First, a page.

# VLSM summarization

Member Posts: 29 ■□□□□□□□□□
Hi,

1) 10.1.128.0/20
2) 10.1.32.64/26
3) 10.1.32.128/26
4) 10.1.64.0/20

I belive it should be 10.1.0.0 /16but i am not very sure

Another example

1) 172.1.4.0 /25
2) 172.1.4.128/25
3) 172.1.5.0/24
4) 172.1.6.0/24
5) 172.1.7.0/24

This is what i do

172.1.4.0/25 and 172.1.4.128/25

128=10000000
0= 00000000

Route summary is 172.1.4.0/24

Now summarize with the rest

4=00000100
5=00000101
6=00000110
7=00000111

so common bits 16+6=22 and route summary 172.1.0.0/22

but the answer should be 172.1.4.0/22 Whyyyyyy ?????

can you help ?

• 1) 172.1.4.0 /25
2) 172.1.4.128/25
3) 172.1.5.0/24
4) 172.1.6.0/24
5) 172.1.7.0/24

you have 5 routes here. So do your powers of 2. 2,4,8. These 5 routes will fit within the power of 2^3 since it = 8. Now take the 3 and subtract it from /25. /25-3 = /22

172.1.4.0 /22

255.255.252.0
11111111.11111111.11111100.00000000

10 host bits = 2^10-2=1024 host
This is a class B address with a class C mask. To get our total of subnets do this
Subtract the C address 22 from the Class B address 16. 22-16=6. Put this to the power of 2. 2^6=64 subnets
our network bits stopped in the 3rd octet with only 2 host bits left. Put that to the power of 2. 2^2=4 this is our subnet count. which is 172.1.4.0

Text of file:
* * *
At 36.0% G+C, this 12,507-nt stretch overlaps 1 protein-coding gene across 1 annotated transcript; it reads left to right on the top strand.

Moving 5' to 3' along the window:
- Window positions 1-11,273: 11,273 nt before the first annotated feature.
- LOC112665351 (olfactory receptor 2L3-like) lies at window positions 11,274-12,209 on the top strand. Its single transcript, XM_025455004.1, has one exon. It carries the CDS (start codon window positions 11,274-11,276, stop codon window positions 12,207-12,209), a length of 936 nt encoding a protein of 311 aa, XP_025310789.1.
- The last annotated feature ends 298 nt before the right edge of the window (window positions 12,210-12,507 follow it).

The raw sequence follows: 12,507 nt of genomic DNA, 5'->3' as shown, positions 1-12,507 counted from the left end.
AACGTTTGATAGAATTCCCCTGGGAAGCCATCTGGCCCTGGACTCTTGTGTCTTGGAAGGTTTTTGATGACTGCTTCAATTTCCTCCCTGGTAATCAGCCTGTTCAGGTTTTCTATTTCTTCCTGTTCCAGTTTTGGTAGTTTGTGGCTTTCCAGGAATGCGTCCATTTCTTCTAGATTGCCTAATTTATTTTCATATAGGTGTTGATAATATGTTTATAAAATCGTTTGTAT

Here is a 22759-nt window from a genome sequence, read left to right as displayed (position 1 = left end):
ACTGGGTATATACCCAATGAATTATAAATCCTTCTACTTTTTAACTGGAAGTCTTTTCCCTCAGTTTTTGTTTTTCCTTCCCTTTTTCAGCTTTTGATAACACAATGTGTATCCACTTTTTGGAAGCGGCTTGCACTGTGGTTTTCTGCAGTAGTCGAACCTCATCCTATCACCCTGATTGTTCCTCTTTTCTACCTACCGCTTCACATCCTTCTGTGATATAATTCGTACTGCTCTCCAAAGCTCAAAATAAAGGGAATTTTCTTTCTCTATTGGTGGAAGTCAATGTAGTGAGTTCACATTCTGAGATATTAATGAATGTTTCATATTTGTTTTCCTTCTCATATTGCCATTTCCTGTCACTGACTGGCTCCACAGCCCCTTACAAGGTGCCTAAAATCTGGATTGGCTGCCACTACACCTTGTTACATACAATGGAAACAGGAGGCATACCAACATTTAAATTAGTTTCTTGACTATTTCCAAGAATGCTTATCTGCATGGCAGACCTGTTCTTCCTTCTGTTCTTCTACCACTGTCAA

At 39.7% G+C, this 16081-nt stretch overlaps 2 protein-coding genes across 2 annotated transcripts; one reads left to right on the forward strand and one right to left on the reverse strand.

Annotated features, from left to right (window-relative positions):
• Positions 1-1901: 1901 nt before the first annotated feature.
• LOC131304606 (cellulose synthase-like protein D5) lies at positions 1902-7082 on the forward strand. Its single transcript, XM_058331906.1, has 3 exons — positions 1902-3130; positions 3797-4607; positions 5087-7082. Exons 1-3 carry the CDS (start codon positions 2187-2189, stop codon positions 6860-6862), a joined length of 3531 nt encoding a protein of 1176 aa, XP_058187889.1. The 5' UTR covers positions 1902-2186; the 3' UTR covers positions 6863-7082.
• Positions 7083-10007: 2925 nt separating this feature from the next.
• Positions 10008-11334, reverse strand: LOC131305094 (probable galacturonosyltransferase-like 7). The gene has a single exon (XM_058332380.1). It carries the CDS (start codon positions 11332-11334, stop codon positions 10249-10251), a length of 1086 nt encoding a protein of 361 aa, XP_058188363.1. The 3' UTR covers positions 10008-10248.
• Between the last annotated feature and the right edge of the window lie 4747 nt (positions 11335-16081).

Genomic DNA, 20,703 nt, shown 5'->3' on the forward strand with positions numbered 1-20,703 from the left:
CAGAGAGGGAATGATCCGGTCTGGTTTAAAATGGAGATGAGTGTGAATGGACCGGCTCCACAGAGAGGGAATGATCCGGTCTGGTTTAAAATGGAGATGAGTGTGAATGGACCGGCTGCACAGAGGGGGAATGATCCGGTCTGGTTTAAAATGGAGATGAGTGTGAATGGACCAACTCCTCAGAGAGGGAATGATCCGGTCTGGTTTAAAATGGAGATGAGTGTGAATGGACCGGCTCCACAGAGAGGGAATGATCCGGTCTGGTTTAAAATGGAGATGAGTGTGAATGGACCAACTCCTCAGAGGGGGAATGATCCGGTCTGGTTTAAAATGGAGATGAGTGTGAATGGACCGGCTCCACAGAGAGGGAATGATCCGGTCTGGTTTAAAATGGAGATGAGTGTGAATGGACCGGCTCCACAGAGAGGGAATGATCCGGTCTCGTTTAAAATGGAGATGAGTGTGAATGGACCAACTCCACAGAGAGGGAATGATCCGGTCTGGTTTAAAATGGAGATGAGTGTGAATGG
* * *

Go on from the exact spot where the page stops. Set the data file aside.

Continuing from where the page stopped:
Hope this helps some.
• 1) 10.1.128.0/20
2) 10.1.32.64/26
3) 10.1.32.128/26
4) 10.1.64.0/20

4 routes. Powers of 2. 2,4 =2^2=4
subtract the 2 from /26 = /24

• ^^ Last one's wrong, mate.
[ ]CCDA; [ ] CCNA Security
• IP - subnet - broadcast
1) 10.1.128.0/20 - 10.1.128.0 - 10.1.143.255
2) 10.1.32.64/26 - 10.1.32.64 - 10.1.32.127
3) 10.1.32.128/26 - 10.1.32.128 - 10.1.32.191
4) 10.1.64.0/20 - 10.1.64.0 - 10.1.79.255

Range: 10.1.32.64 - 10.1.143.255
Summary: 10.1.0.0/16
[ ]CCDA; [ ] CCNA Security
• thanks d6bmg, thought my theory was good until that 10.1.0.0 series of subnets came up... that was a hard one to answer and counting the bits does seem to be the best method for this. Thanks for the correct answer.
• this correct way of doing it?

10.1.32.64
10.1.32.128
10.1.64.0
10.1.128.0

00001010.00000001|.00100000.01000000
00001010.00000001|
.00100000.10000000
00001010.00000001
|.01000000.00000000
00001010.00000001|.10000000.00000000

So count the common bits in blue 8+8=16

So it is 10.1.0.0 /16
• Member Posts: 1,340 ■■■■□□□□□□
Correct me if I'm wrong, but if an octet contains numbers on both sides of 128 (e.g. 128 and 64), then that octet and all following octets must be all zeroes when summarized.

1) 10.1.128.0/20
2) 10.1.32.64/26
3) 10.1.32.128/26
4) 10.1.64.0/20

When I see #1 with the rest being below 128, I know it can't be any smaller than /16 and since the second octet is the same...there is no need to go any larger than a /16.
R&S: CCENT CCNA CCNP CCIE [ ]
Security: CCNA [ ]
Virtualization: VCA-DCV [ ]
• theodoxa wrote: »
When I see #1 with the rest being below 128, I know it can't be any smaller than /16 and since the second octet is the same...there is no need to go any larger than a /16.

Yeah, that's a shortcut.
[ ]CCDA; [ ] CCNA Security
• jsb515 wrote: »
this correct way of doing it?

10.1.32.64
10.1.32.128
10.1.64.0
10.1.128.0

00001010.00000001|.00100000.01000000
00001010.00000001|
.00100000.10000000
00001010.00000001
|.01000000.00000000
00001010.00000001|.10000000.00000000

So count the common bits in blue 8+8=16

So it is 10.1.0.0 /16

Yes, that's the exact way to do it. But you need to consider the subnet masks to get the range of the network.
[ ]CCDA; [ ] CCNA Security